It's 9:30 on a Thursday evening and Roberto Donna steals a moment away from the stove to check his cheat sheet. Hot pink slashes mark his progress: seven courses already served to Table 1, six to Table 2 and five to Tables 3 and 4. "We're halfway there," he says, wiping the sweat from his forehead with his apron.

Roberto Donna is back in the kitchen at Galileo.

Not the regular kitchen that's run by executive chef Cesare Lanfranconi and turns out about 80 lunches and 220 dinners every day, but a brand-new, airy eat-in one with stainless-steel fittings, rows of shiny copper pots and a long green granite counter facing up to 28 diners. This is Donna's laboratorio--a 2 1/2- month-old showcase kitchen adjoining the Galileo dining room, where, with three assistants, Donna prepares ambitious set menus three nights a week.

It's been 15 years since Donna--the city's most honored Italian chef--opened the much-praised Galileo, and five years since he cooked there on a daily basis. Since then, he's been spending more time out of his kitchens than in. As a businessman, he's been checking out real estate and making deals and worrying about menus, developing his not-so-mini empire of 12 restaurants. And as a celebrity chef, he's been out and about making "too many" appearances at charitable functions and special events.

"That's the bad part," he says, musing over his success. "You become a 'chef'--you don't cook any more."

So last year Donna made himself an offer he couldn't refuse: While expanding Galileo into neighboring space that had become available, he built the laboratorio for his own use. Now that's where, for $95, his customers get 10- or 11-course dinners (mini-courses, but still . . .) that change every day, depending on what he finds in the markets.

At a time when many chefs of his stature have virtually abandoned the obligations of daily cooking, the 38-year-old Donna has returned to rigorous 14- to 18-hour days. Today, for example, Donna and Lanfranconi, 31, started out at 6 a.m. to drive for two hours to three farms in south central Pennsylvania in search of really fresh food. Back in Washington around lunch time, Donna developed the evening's 11-course menu with the laboratorio staff; and then after an afternoon and evening of working flat out, he finished up around 11:15 when the final dessert was served.

That's intense work for someone whose administrative responsibilities are not going to go away. But he's created this special stage for himself, more or less committing to regular star performances three nights a week. Why?

"I was missing cooking," he says simply. "And I love to cook.

"And I was tired of people saying I wasn't cooking. This gives me the chance for everybody to see me," he says, gesturing around the room visible to all through a glass wall at the back of Galileo. "That's why I put in the windows."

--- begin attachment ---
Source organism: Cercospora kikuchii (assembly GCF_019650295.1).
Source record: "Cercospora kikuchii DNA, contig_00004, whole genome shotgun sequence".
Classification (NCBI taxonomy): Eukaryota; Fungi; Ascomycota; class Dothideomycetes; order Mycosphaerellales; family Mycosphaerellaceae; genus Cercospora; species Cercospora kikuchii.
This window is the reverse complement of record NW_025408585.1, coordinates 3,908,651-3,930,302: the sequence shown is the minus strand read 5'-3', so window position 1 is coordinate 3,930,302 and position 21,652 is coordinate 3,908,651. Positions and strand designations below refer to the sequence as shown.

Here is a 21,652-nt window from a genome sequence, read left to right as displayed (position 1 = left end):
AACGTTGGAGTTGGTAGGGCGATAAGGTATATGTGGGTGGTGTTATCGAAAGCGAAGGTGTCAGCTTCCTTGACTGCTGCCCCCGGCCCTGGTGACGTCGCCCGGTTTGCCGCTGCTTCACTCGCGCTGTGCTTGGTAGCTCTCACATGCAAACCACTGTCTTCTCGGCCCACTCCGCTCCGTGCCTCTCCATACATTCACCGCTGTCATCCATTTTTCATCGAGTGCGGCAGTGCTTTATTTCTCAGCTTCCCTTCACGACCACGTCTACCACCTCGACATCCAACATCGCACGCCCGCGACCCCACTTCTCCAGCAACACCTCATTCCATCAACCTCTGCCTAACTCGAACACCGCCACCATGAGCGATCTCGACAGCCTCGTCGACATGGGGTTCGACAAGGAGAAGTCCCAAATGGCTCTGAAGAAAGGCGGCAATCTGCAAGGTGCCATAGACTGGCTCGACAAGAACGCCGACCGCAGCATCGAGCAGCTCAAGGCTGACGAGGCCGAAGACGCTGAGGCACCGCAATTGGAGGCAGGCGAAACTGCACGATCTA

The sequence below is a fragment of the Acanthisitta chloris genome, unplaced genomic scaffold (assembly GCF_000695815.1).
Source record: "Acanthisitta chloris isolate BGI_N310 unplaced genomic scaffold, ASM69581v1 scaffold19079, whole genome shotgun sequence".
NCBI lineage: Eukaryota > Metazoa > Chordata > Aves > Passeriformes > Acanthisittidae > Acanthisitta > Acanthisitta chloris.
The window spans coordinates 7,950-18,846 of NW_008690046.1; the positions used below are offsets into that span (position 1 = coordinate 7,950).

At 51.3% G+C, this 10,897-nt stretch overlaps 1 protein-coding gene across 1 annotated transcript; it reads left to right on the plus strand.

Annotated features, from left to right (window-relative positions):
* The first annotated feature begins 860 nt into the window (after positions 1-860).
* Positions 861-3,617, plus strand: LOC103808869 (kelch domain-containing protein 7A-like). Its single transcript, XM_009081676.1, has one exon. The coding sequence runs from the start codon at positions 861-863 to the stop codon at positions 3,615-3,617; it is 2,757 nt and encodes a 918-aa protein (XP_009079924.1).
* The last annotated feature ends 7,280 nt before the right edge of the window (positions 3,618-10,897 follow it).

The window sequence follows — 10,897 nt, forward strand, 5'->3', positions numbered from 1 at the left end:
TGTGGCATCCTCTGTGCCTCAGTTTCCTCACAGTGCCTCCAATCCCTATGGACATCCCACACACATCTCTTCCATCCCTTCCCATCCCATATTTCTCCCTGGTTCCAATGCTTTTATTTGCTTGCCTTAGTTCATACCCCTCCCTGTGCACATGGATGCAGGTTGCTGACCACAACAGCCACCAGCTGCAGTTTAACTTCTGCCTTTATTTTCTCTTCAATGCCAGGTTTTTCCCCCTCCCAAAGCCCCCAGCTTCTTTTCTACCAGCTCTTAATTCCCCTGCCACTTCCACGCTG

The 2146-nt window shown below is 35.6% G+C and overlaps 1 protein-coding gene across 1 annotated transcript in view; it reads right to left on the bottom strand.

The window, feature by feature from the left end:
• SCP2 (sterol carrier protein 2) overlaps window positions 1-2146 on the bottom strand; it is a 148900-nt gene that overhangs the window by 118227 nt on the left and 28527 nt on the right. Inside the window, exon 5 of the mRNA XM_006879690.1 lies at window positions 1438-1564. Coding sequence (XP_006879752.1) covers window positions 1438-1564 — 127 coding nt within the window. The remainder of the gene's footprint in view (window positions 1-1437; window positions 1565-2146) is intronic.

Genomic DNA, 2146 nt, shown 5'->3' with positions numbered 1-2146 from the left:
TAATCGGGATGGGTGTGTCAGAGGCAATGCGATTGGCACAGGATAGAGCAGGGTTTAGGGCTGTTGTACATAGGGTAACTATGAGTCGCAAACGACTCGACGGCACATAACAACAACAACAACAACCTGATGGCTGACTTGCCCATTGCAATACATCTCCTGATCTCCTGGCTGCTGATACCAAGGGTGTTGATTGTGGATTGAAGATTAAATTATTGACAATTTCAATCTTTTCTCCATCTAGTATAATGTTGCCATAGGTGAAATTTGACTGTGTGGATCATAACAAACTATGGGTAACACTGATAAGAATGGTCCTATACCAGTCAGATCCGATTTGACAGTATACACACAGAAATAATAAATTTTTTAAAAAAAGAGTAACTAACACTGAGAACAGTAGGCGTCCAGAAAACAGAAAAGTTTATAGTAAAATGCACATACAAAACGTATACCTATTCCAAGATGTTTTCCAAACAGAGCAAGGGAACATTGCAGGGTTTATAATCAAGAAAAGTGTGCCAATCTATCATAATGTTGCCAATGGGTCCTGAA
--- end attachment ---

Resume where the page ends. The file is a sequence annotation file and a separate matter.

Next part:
Starbucks might be the last place you'd expect to find Donna and Lanfranconi at 6:20 in the morning, but that's where they are, loading up on caffeine before barreling out Route 270 in a Mercedes van filled with empty coolers.

Their goal: freshly slaughtered lamb and goat meat, quail, snails, shiitakes, fresh farm eggs, chickens killed only yesterday, baby pigs, boxes of freshly picked vegetables.

Why drive two hours into the country to get them? "You need very good ingredients to get the real flavor of the food," says Donna. "If I give you tomato soup, it should taste like real tomatoes, not the one or two other ingredients you make it with. Or if you order sweetbreads or a piece of salmon or whatever it is, I want you to taste them--not just the vegetables you put with them." And the fresher the product, the more flavor remains.

At Lakewood Farm, Don Lake, auto parts businessman and farmer (some standard stuff and exotica such as quail, stag boars, even snails from a snail house lit with Christmas lights and lulled by a Christian music station) has most of their order ready, but his butcher is late with some lamb and goat that Donna was planning on so the chef will have to leave without it. As long as the meat isn't ready, Donna asks for it the way he really wants it when he comes on his next visit: the lamb two or three pounds smaller--and therefore more tender--than promised, and the pigs too. Both chefs remind Lake to save the lamb heart, liver and kidneys. Do they want the pig livers? asks Lake. Absolutely.

A mini-trek down the hill leads the chefs to Lake's new "cave" to assess its possibilities for aging sausage and prosciutto. They like what they see and say they'll bring knives to the farm next time to butcher the pigs for sausage. "We'll make 40 pancetta too," Donna tells Lanfranconi, "and every week when we come up, we'll take two back."

Reminiscing about the way each of them helped his family slaughter chickens and rabbits when they were children in Italy (Donna in the Piedmont, Lanfranconi in the Lake Como region), the chefs head off to the chicken farm (proprietor, former custom-home builder Michael Binder). They like what they see: The chickens nibble on fresh grass in an alfalfa field. Their (30 dozen) eggs look good, and Binder can also get heifers, ring-necked pheasants, goats, corn, beans and rabbits either at his own place or at friends' farms. Veal too? asks Donna. You bet. The chefs return to their van happy.

It's 10 o'clock by now, and time to move on to the Tuscarora Organic Growers Cooperative, where they'll pick up vegetables they've selected from the co-op's availability list. But on the way Donna suddenly makes a U-turn and comes to a stop.

He's spotted a good-size patch of mushrooms growing at the foot of a large tree by the side of the road. "Oh yeah," echoes Lanfranconi.

Hazard lights on and motor running, the two chefs tumble out of the van to get a better look. "They're chiodini," says Donna joyfully. "I used to gather pounds of them when I was a child. I never saw them in this country before."

Emptying the paper coffee cups from the Starbucks bags--the only receptacles around--they plunge into the woods to make sure they get them all, and return to the car. "I cannot believe it," says Donna. "They're my favorite. I'll use them in the ragu tonight."